LABOURFILE :: Confederación General del Trabajo (CGT) ~ General Confederation of Labour

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► Confederación General del Trabajo (CGT) ~ General Confederation of Labour

The Confederación General del Trabajo (CGT, General Confederation of Labour) is an anarcho-syndicalist labour union and Spain’s fourth-largest labour organization in membership terms, claiming around 80,000 affiliated members. It purports to be third-largest in terms of the number of labour-management company committees on which its representatives hold seats nationwide.

The CGT was formerly known as the Confederación Nacional del Trabajo (CNT, or National Confederation of Labour). Spain’s historic libertarian and anarcho-syndicalist union, the CNT was rooted in various 19th-century Spanish anarchist movements before being founded in Barcelona in 1910. Its membership in the early years grew steadily to reach 700,000 as it led or participated in various general strikes until being outlawed in 1922, during the Primo de Rivera dictatorship.

After the fall of the monarchy in 1931, the CGT offered only tepid support to the government of the Second Republic. In 1936, the union was legalized by the Republican government and remained legal until the end of the Civil War. Along with the affiliated Federación Anarquista Ibérica (FAI, or Iberian Anarchist Federation), the CGT played a lead role in the rearguard Barcelona street fighting of May 1937 described by George Orwell in the book Homage to Catalonia. Operating clandestinely within Spain and from exile until dictator Francisco Franco’s death in 1975, the CNT was the only labour or political organization in Spain that refused to sign the 1977 Moncloa Pact that paved the way for a return to democracy.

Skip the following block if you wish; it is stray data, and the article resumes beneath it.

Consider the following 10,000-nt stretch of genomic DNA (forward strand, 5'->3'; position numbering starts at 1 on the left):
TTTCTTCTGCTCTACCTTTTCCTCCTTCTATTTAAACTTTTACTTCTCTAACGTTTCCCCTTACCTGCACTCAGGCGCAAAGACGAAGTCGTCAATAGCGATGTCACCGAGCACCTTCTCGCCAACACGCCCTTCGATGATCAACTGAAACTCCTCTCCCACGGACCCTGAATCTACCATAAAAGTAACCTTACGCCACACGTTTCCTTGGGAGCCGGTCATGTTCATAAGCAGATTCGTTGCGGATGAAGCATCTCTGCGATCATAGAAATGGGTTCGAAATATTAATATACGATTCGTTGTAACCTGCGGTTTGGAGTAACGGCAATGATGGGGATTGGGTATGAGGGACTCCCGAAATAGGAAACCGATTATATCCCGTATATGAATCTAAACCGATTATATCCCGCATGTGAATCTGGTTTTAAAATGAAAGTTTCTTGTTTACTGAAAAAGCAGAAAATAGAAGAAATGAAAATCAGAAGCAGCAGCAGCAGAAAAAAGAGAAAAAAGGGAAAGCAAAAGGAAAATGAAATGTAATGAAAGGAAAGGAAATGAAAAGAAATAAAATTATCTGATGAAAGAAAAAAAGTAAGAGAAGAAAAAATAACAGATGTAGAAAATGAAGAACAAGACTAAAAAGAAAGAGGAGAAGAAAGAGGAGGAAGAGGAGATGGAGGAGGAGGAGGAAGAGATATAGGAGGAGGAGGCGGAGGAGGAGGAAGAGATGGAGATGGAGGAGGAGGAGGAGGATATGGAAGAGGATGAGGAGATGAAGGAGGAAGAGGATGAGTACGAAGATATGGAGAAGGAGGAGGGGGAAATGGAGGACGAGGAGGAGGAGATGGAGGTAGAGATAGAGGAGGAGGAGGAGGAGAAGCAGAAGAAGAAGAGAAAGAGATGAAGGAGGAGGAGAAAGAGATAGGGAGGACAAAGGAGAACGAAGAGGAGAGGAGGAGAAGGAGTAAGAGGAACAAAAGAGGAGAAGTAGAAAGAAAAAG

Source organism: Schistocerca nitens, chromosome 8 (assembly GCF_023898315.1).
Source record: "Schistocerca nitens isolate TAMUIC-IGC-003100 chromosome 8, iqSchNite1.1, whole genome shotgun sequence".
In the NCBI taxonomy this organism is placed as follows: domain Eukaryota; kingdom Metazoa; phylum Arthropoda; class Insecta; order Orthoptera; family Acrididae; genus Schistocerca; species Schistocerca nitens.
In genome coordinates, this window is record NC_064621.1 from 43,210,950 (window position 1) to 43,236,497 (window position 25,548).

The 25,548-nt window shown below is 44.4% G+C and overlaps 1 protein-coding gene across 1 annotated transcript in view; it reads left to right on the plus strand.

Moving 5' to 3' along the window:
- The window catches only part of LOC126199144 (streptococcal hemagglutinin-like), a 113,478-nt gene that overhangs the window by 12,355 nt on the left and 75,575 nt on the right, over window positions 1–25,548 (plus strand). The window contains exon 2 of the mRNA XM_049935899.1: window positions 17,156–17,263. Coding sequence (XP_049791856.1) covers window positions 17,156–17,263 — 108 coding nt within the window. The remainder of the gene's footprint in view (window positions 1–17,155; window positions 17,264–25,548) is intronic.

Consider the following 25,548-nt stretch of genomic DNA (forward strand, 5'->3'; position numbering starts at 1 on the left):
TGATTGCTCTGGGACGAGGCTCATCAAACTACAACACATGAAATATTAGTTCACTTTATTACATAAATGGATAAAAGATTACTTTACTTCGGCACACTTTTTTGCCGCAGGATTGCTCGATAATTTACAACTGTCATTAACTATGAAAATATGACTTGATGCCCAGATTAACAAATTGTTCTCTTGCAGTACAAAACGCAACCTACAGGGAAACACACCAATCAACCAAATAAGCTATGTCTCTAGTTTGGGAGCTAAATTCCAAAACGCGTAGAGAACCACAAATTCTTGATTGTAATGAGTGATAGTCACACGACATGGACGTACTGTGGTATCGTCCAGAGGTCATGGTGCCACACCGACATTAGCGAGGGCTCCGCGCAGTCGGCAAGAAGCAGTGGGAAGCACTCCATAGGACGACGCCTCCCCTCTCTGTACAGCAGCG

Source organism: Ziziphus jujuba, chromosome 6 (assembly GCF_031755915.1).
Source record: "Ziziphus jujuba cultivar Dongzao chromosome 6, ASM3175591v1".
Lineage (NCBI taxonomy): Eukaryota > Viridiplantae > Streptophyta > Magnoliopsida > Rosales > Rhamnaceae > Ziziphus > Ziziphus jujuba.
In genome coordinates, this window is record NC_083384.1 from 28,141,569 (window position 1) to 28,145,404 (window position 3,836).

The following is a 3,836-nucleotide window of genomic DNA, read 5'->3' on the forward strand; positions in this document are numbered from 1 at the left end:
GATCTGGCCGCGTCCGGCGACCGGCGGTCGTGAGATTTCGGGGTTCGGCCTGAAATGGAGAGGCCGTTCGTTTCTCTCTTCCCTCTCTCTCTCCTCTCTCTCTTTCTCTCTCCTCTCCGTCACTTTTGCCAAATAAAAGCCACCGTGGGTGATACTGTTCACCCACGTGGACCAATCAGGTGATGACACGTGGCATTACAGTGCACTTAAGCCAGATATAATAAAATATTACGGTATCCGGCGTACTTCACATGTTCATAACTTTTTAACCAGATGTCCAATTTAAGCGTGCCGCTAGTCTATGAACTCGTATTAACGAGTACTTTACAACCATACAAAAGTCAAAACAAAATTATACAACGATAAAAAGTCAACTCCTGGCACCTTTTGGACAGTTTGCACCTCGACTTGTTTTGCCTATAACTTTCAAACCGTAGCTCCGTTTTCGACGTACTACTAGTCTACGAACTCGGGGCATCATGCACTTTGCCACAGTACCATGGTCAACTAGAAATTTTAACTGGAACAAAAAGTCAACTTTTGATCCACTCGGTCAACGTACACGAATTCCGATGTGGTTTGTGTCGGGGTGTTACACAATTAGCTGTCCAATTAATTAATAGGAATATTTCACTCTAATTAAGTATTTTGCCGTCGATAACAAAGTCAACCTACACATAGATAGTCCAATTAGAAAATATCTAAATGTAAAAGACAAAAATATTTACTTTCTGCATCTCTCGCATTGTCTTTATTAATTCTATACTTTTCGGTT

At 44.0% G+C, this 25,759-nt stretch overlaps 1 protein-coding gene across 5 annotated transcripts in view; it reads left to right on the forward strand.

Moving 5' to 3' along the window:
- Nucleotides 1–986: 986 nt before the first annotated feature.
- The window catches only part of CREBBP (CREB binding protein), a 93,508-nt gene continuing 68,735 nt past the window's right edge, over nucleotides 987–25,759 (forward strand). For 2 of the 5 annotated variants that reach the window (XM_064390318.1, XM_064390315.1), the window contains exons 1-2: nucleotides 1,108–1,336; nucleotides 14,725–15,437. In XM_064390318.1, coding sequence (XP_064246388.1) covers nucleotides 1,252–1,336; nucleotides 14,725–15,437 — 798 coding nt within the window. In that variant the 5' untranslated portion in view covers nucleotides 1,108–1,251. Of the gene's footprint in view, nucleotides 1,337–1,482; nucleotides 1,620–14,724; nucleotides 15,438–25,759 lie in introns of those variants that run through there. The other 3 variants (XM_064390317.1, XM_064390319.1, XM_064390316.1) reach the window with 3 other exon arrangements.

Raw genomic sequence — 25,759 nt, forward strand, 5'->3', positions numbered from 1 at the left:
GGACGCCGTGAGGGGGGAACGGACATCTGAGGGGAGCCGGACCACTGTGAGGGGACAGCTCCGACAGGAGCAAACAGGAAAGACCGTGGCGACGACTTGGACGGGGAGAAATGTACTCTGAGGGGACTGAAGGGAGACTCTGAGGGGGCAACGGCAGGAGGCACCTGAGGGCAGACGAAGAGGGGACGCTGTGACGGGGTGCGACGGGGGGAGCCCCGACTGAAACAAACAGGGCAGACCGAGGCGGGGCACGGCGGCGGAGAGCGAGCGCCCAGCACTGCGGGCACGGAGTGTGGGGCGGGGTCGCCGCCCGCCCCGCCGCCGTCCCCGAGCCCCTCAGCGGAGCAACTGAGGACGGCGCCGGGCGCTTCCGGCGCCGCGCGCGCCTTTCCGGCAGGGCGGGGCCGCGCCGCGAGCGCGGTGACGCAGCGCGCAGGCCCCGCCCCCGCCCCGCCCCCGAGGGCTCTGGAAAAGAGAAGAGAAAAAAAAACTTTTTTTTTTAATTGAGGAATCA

After an internal schism in the organization, in 1989 the union lost a court battle in 1989 to retain the CNT name and since 1990 has operated as the CGT. Unaffiliated with any political party or movement in Spain, the CGT differs from other major Spanish labour unions in its rejection of union elections and workplace committees, while seeing strike action — particularly the general strike — as a tool of social revolution.

The CGT maintains a strong presence nationwide in the transport and communications sector, especially in the automotive sector, where it represents workers at plants owned by General Motors, Volkswagen-SEAT, Renault, Nissan, Ford, and other supplier companies in the sector. It also has strength among hotel and hospitality workers, in janitorial and building maintenance, among government workers, in Spain’s Correos postal service, and within the banking, healthcare, education and telecommunications sectors. Geographically, the union represents workers in private and public sector in all of Spain’s 17 autonomous communities, with a particularly strong presence in Catalonia, Andalucia, Madrid and the Valencian community.

► Learn more about the CGT at the following links online:

Updated as of 01/2018

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